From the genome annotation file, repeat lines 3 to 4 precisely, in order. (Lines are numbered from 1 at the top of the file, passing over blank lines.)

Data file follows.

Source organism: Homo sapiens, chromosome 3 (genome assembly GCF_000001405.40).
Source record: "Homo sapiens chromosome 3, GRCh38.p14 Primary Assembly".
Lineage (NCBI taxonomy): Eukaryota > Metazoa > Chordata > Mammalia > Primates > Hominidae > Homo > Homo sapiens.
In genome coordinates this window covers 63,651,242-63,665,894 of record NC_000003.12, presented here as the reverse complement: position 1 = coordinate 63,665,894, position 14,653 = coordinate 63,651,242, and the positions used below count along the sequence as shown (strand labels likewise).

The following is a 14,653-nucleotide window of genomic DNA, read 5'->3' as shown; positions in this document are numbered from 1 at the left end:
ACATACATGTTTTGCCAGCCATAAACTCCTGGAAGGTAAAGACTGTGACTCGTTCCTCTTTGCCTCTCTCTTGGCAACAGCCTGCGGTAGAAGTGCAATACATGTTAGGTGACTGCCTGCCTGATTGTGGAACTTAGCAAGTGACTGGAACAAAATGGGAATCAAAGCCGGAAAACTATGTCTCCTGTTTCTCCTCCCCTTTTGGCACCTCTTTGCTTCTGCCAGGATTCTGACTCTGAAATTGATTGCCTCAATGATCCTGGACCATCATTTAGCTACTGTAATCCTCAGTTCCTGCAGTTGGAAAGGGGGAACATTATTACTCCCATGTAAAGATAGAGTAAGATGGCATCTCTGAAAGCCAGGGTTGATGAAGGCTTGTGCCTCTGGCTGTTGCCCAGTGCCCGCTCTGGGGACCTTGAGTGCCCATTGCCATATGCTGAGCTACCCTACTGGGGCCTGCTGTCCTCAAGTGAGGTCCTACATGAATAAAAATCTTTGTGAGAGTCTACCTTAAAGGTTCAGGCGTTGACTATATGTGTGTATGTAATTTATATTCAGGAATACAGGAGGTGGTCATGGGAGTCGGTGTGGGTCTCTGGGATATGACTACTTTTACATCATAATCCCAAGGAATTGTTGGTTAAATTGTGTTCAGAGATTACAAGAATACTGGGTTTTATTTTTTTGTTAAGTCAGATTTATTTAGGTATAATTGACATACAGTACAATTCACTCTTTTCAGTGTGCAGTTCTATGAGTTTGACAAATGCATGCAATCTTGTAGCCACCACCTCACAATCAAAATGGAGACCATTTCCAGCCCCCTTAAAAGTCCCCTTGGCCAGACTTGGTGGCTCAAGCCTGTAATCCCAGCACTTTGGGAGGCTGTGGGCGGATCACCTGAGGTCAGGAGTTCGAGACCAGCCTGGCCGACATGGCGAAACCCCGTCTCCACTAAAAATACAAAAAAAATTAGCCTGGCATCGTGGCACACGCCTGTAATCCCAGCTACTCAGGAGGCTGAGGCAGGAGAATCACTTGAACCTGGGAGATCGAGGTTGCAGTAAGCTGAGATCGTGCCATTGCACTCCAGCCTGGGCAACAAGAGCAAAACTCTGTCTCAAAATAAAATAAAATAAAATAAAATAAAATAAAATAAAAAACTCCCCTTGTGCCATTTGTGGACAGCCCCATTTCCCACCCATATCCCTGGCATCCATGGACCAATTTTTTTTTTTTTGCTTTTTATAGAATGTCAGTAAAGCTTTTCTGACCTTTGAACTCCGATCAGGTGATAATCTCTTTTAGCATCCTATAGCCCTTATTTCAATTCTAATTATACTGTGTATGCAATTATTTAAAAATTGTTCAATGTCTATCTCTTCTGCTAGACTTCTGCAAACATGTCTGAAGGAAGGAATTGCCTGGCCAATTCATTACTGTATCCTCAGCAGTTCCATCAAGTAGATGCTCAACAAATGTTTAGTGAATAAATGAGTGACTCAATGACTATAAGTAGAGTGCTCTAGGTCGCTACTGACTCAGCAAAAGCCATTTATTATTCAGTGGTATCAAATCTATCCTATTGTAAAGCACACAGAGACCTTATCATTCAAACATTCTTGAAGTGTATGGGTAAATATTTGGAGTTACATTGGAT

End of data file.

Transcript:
Lineage (NCBI taxonomy): Eukaryota > Metazoa > Chordata > Mammalia > Primates > Hominidae > Homo > Homo sapiens.
In genome coordinates this window covers 63,651,242-63,665,894 of record NC_000003.12, presented here as the reverse complement: position 1 = coordinate 63,665,894, position 14,653 = coordinate 63,651,242, and the positions used below count along the sequence as shown (strand labels likewise).